“Any establishment in Turkey, including the army, will not be able to explain any kind of co-operation with Israel to the public. This interception killed the possibility of working together on any subject,” Ihsan Dagi, an analyst at the Middle East Technical University, told the Zaman daily newspaper.

Beneath the wave of popular revulsion and anger at the Israeli attack, the government is pursuing a highly dynamic foreign policy enhancing its growing clout across the region. “Blood has been spilt. This is eye-popping,” said Hugh Pope, Turkey and Middle East analyst at the International Crisis Group in Istanbul. “We’re moving into a new era.”

The chill in relations with Israel started in January last year with the assault on Gaza. A few days before the invasion, Ehud Olmert, then Israeli prime minister, was sitting in Ankara at Erdogan’s residence. The Turkish leader felt stabbed in the back. In Davos in Switzerland, Erdogan stormed out of a debate with Israel’s president. Shimon Peres, saying: “They know well how to kill.”

Last year Ankara cancelled major military exercises with Israel.

Things deteriorated further this year when Israel’s deputy foreign minister, Danny Ayalon, humiliated the Turkish ambassador by deliberately placing him in a low seat and upbraiding him about a soap opera on Turkish TV in front of cameras. Ayalon told the cameramen it was important that people saw the ambassador lower “while we’re up high”.

Some prominent Turks saw the flotilla attack as deliberately targeted at Ankara.

“A message was to be delivered to Turkey when armed force was applied although there was no need for it. The message here was to make sure that Turkey is taught a lesson,” wrote Mehmet Ali Birand, a prominent commentator. “This incident will ignite our tense relationship. There is no way of fixing it. From now on we won’t be able to speak of a Turkish-Israeli alliance. Yes Turkey will be hurt, but Israel even more. The bill for losing an ally like Turkey will be very heavy.”

Ankara recently set down a marker as a key regional player by surprising the Americans with the announcement of a nuclear fuel processing deal with Iran and Brazil, extending its influence on one of the Middle East’s biggest crises – the Iranian nuclear issue.

“Erdogan is making a big play to become the leader of the Islamic street. The Egyptians are not happy. We need to watch this dynamic very closely,” said a senior European diplomat.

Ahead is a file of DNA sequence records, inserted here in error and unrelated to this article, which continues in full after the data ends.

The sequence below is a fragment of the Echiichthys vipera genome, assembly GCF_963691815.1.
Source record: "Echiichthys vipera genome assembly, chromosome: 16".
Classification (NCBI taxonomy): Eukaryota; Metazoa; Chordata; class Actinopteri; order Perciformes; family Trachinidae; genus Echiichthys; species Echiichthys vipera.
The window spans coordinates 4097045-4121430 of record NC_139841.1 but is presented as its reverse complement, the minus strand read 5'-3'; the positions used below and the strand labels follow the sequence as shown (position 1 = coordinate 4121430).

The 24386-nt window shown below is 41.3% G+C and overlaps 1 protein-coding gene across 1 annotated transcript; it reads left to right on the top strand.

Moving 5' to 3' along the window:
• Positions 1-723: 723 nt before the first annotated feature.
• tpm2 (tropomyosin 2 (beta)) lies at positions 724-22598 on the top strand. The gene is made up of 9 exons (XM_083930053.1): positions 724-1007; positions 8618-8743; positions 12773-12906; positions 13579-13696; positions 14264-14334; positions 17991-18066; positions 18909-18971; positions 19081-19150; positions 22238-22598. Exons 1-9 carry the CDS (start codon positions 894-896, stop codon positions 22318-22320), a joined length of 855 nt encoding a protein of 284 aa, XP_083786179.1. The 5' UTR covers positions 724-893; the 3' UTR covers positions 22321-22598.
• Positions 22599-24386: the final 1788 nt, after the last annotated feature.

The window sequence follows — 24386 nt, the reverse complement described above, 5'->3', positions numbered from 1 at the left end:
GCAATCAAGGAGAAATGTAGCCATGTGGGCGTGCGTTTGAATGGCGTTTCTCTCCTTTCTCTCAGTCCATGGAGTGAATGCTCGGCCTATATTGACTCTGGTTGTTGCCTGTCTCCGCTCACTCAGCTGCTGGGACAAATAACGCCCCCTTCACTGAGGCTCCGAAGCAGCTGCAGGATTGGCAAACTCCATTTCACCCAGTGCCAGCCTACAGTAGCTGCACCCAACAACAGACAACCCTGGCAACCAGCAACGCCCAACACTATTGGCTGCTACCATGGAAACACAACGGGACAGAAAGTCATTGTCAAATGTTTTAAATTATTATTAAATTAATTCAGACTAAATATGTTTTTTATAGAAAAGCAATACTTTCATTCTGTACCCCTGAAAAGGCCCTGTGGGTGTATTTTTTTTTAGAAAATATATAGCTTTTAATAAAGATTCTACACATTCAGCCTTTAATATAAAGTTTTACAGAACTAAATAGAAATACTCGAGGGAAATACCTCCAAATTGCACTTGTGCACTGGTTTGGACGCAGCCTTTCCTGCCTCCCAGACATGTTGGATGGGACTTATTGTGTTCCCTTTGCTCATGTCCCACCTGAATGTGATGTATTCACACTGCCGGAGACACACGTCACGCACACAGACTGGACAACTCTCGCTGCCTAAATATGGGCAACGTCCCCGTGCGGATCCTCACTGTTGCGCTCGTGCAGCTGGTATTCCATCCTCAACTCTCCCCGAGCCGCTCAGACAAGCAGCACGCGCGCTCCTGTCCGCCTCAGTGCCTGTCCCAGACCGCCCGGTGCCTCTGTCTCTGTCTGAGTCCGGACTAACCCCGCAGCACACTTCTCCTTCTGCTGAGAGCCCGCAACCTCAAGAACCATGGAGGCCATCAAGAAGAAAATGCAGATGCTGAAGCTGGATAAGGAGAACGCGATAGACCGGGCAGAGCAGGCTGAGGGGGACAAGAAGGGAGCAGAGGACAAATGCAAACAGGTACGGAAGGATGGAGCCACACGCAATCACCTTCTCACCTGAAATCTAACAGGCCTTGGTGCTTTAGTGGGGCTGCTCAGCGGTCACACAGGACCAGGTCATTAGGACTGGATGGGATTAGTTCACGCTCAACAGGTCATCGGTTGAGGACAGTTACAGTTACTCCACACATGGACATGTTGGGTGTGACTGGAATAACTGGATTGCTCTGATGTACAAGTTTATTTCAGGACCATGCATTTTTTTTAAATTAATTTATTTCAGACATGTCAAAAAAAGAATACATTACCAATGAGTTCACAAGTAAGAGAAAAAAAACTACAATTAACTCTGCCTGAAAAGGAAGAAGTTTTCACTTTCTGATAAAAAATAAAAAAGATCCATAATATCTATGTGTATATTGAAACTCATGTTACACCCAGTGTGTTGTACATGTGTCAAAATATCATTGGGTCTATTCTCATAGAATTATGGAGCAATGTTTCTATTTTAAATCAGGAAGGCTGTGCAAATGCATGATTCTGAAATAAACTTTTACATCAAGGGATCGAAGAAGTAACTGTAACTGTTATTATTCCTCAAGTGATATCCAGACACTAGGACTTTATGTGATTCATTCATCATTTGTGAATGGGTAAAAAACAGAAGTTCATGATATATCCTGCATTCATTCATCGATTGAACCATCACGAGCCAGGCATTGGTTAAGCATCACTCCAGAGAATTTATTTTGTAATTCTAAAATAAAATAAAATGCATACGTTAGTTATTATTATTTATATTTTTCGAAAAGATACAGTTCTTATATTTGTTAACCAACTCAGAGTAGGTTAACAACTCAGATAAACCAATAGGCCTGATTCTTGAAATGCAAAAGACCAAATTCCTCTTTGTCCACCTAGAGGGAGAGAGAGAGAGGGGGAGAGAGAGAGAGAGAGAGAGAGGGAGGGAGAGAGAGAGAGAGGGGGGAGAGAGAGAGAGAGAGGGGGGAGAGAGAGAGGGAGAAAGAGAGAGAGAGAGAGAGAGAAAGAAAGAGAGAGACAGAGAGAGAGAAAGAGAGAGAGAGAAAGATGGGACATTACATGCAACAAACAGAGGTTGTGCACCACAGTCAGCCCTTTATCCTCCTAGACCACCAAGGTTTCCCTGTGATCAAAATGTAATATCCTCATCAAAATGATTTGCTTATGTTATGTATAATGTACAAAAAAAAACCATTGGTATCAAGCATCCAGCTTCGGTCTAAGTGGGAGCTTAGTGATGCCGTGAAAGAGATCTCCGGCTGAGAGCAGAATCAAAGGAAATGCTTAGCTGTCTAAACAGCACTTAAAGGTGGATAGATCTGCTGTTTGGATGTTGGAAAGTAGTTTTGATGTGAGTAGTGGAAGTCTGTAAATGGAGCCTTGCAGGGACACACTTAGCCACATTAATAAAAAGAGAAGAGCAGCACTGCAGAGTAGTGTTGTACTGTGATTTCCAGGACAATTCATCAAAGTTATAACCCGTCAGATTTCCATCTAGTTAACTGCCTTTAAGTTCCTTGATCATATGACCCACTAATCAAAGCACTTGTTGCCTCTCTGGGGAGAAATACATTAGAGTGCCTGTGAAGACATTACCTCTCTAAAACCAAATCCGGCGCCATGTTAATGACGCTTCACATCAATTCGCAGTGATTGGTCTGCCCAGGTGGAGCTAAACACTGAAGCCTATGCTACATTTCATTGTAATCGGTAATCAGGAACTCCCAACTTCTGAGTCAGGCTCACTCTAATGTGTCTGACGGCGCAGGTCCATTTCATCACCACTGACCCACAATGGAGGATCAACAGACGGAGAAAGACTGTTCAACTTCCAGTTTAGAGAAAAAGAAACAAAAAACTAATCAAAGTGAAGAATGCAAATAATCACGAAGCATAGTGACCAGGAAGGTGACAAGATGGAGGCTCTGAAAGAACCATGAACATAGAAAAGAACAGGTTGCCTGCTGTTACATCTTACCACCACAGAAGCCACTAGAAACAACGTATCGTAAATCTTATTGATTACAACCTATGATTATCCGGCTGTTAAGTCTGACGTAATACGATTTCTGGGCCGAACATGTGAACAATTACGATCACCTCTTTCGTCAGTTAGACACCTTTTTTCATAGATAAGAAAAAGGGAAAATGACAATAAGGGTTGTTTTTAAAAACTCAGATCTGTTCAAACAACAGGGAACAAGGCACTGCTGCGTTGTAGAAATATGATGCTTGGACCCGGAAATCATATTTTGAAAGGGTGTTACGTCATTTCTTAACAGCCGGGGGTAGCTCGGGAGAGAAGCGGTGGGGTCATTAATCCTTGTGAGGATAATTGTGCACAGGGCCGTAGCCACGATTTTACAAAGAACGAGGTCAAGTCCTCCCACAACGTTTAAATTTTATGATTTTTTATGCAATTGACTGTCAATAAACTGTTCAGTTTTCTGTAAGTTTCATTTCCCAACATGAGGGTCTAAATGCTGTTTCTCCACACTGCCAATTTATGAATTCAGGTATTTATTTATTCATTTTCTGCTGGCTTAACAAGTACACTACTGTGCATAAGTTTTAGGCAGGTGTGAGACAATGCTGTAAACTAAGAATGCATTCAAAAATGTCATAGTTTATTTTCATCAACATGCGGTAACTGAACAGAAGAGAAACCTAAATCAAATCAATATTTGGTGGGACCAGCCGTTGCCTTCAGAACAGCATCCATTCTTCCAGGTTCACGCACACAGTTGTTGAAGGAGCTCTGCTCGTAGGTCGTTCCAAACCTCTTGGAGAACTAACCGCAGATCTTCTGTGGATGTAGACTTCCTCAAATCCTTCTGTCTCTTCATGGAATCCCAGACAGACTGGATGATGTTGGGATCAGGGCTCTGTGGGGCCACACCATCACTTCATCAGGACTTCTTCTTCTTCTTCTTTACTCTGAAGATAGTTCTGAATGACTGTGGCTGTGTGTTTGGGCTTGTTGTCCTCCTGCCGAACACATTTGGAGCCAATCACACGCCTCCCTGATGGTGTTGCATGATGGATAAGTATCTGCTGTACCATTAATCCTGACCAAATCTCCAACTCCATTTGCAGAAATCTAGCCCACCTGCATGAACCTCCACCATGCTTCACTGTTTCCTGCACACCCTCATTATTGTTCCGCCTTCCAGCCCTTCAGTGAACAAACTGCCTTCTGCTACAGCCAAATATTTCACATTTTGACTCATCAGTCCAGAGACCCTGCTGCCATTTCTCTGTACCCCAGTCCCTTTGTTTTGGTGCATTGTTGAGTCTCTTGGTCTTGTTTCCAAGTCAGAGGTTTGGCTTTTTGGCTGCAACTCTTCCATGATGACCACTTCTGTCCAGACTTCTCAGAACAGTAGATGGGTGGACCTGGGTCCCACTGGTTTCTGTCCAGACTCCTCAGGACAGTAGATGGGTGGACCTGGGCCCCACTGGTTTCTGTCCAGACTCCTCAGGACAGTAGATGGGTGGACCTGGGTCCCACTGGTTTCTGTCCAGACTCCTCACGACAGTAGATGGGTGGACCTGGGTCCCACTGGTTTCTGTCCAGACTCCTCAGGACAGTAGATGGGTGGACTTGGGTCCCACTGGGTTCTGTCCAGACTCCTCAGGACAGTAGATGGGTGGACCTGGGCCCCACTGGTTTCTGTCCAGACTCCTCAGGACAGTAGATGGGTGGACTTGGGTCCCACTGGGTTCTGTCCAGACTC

Witnesses cast doubt on Israel’s convoy raid account


Israeli army footage showing the violence on board the flotilla – the captions and circled points on this video were inserted by the Israeli army

Eyewitness accounts from ships raided by Israeli commandos have cast doubt on Israel’s version of events that led to the deaths of at least nine people.

German pro-Palestinian activist Norman Paech said he had only seen wooden sticks being brandished as troops abseiled on to the deck of the ship.

Israel says its soldiers were attacked with “knives, clubs and other weapons” and opened fire in self-defence.

The raid led to widespread condemnation and the UN has called for an inquiry.

US Secretary of State Hillary Clinton said on Tuesday that Washington would support an Israeli investigation of the raid, but said it must be “prompt, impartial, credible and transparent”, as called for by the UN.

The six ships, carrying aid and campaigners, had sailed from Cyprus in a bid to break Israel’s blockade of the Gaza Strip.

Israel seized more than 670 people with the ships and deported 50 on Tuesday. The Israeli cabinet later announced that all those still being held would be deported within 48 hours.

‘Act of piracy’

Speaking as he arrived back in Berlin wrapped in a blue blanket, Mr Paech, a member of a German opposition party, said Israel’s operation “was not an act of self-defence”.

“Personally I saw two-and-a-half wooden batons that were used… There was really nothing else. We never saw any knives.

“This was an attack in international waters on a peaceful mission… This was a clear act of piracy,” he added.

Mr Paech had been a passenger on the Turkish passenger ship Mavi Marmara where most, if not all, of the deaths occurred.

Fellow German activist Inge Hoeger said they had been on the ships “for peaceful purposes”.

“We wanted to transport aid to Gaza,” she said. “No-one had a weapon.”


Continue reading the main story Mavi Marmara just before it left Istanbul on 22 May

  • The UN Charter on the Law of the Sea says only if a vessel is suspected to be transporting weapons, or weapons of mass destruction, can it be boarded in international waters. Otherwise the permission of the ship’s flag carrying nation must be sought.
  • The charter allows for naval blockades, but the effect of the blockade on civilians must be proportionate to the effect on the military element for the blockade to be legally enforceable.
  • A ship trying to breach a blockade can be boarded and force may be used to stop it as long as it is “necessary and proportionate”.
  • The Israeli Defense Forces say soldiers acted in self-defence.
  • An investigation, either by the UN or by the ship’s flag-carrier Turkey, is required to find if the use of force was proportionate to a claim of self defence.

Q&A: Israeli raid on aid flotilla Israeli raid: What went wrong? Guide: Gaza under blockade Convoy raid sparks press fury In pictures: Aid flotilla raid protests

She added: “We were aware that this would not be a simple cruise across the sea to deliver the goods to Gaza. But we did not count on this kind of brutality.”

Activist Bayram Kalyon, arriving back in Istanbul, had also been a passenger on the Mavi Marmara.